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VA Palo Alto Health Care System


Carl Cada: Extraordinary Veteran & Volunteer

Mr. Cada heads out to pick up Veterans.

Mr. Cada heads out to pick up Veterans.

By Clayton Bayne
Friday, November 30, 2012

Driving around in an extended golf cart, giving Veterans with not-so-able legs a ride to and from their cars, Carl Cada meets many people throughout his day. Still, few people arriving at the VA Palo Alto Health Care System’s Palo Alto Division know the extraordinary 97 years of life their driver has lived.

Born in 1915, Cada recalls going on cattle drives in Idaho with his father and brothers, and riding horses in Los Angeles as a young man.  When asked what his secret is to remaining healthy and active at his age, Cada states, "I still exercise every morning, I eat healthy food, and it runs in the family!"

Before Cada started his work as volunteer at VAPAHCS in November 1978, his service to his country and others began when he enlisted in the Navy just weeks after the attack on Pearl Harbor. In his more than three years with the Navy, Cada’s career took him from California to the Pacific arena and back.

His first duty station, known today as Moffett Field, was the Naval Air Station, Sunnyvale. Cada worked with blimps and other aircraft searching for enemy submarines in the Pacific. He went on to study at Treasure Island in San Francisco, where he developed his leadership skills by supervising an underwater riveting team.

Later, he found himself aboard the USS Montrose, an attack transport ship, where he recalls a particular day when he helped to extinguish flames after more than one thousand pairs of shoes destined for troops caught fire. As the USS Montrose made its way across the Pacific, Cada was responsible for damage control of the Montrose and nearby ships.  As part of this mission, Cada recalls the experience of being aboard the Montrose as it prepared to land troops in Japan, shooting down two attacking kamikaze pilots in the process.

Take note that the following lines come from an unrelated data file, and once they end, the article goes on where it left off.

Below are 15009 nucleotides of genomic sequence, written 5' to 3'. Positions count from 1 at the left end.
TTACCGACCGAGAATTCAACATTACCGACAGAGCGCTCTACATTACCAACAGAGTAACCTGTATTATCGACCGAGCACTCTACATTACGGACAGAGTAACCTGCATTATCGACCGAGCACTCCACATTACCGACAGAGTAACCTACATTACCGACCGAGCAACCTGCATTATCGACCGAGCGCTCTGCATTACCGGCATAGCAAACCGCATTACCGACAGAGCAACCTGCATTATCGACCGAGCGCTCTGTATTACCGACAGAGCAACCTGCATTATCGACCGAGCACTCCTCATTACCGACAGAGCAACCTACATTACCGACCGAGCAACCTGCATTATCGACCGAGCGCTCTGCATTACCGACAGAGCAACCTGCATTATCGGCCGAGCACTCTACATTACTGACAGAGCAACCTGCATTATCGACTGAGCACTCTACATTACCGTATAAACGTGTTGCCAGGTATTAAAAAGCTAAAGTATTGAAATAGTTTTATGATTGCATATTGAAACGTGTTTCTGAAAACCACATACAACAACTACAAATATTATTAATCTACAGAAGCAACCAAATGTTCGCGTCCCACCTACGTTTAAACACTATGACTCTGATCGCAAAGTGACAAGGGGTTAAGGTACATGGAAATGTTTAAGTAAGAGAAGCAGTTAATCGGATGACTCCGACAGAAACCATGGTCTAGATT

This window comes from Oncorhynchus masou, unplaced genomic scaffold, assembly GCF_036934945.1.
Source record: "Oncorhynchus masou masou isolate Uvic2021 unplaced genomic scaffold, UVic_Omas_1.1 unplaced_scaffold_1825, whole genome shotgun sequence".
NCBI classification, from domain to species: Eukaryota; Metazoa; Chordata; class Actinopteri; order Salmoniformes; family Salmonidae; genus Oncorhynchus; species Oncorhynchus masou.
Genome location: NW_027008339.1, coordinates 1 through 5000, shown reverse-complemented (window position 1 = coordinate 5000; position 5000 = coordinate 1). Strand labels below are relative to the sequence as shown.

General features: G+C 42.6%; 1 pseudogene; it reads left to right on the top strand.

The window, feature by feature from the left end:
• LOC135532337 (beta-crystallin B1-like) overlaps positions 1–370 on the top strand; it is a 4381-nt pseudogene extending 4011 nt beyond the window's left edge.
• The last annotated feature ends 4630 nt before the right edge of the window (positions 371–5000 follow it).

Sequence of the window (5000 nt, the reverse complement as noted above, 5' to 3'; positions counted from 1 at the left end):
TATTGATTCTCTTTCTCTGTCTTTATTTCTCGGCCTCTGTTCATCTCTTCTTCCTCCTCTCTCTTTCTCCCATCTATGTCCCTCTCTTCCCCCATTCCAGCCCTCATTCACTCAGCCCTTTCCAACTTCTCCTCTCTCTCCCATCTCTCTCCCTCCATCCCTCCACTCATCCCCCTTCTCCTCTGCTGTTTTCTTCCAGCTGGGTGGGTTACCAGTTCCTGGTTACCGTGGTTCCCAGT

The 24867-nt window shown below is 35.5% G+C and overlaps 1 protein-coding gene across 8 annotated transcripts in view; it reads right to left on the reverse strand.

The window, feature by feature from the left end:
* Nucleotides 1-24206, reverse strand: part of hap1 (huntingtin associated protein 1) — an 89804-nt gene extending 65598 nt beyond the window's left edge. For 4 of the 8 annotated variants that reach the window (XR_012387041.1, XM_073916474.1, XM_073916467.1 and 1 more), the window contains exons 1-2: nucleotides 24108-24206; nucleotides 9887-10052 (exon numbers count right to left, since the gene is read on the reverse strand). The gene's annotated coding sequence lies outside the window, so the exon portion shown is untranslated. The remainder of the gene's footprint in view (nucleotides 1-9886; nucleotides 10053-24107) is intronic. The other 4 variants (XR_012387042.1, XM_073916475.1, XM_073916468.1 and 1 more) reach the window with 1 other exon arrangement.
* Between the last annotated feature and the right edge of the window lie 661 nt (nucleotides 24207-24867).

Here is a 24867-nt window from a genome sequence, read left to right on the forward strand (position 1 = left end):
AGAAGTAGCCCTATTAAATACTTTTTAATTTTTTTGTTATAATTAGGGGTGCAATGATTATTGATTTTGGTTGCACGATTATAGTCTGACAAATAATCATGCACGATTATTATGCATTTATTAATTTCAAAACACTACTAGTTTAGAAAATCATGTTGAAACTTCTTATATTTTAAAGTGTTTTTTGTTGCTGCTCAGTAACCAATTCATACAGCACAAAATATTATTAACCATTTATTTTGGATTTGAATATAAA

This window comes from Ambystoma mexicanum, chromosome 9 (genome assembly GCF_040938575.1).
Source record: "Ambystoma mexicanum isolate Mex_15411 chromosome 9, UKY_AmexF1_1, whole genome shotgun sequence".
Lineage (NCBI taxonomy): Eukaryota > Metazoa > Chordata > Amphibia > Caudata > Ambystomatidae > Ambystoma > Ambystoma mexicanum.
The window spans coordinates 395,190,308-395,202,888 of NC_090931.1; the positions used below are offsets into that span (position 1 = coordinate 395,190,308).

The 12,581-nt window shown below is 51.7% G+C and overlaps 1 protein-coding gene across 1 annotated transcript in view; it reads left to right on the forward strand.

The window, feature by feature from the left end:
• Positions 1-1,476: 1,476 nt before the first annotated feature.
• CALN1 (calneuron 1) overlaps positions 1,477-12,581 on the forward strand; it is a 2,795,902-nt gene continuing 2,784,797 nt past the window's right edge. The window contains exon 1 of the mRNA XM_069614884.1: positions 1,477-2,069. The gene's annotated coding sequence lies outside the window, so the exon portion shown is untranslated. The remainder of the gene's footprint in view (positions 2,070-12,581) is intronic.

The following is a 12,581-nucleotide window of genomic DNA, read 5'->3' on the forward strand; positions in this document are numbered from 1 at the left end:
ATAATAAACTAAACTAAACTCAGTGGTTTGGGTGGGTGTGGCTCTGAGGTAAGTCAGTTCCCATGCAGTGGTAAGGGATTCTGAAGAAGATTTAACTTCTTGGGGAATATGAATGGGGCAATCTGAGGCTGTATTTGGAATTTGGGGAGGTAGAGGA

Upon his return home following WWII, Cada went back to his civilian life, finding a job in construction.  His hard work paid off with a promotion to construction supervisor. Ultimately, he formed his own construction company. He was fortunate enough to retire in 1977, bringing his story full circle to volunteering at VAPAHCS. 

In his almost 34 years of volunteering, Cada has accumulated more than 11,000 hours of volunteer time at VA alone. Currently helping in the transportation section of Voluntary Services, he has served Veterans in numerous capacities, including being a long-time member of the American Legion, an active philanthropist, and a contributor to numerous other civic organizations.

When asked about what he attributes to his ongoing desire to give back, Cada is quick to give his wife, Doris, accolades for her dedication to the community and country by helping the visually impaired. She has taught braille for decades, and once received a citation from the Library of Congress for her devotion to this endeavor.

While he does plan to slow down a little in the near future, he still devotes a significant amount of time to his volunteer work.
“Carl is one of the most dependable and committed volunteers we ever had. His example sets the bar high for other volunteers and serves as a model for dependability and reliability for all of us,” said William Ball, chief of volunteer services at VAPAHCS.

Cada is unique among nearly 2,500 volunteers at VAPAHCS due to his longstanding commitment, but is joined by many in the spirit of dedication and loyalty to those who served.  Find out on the VAPAHCS Volunteer page how you can contribute today!


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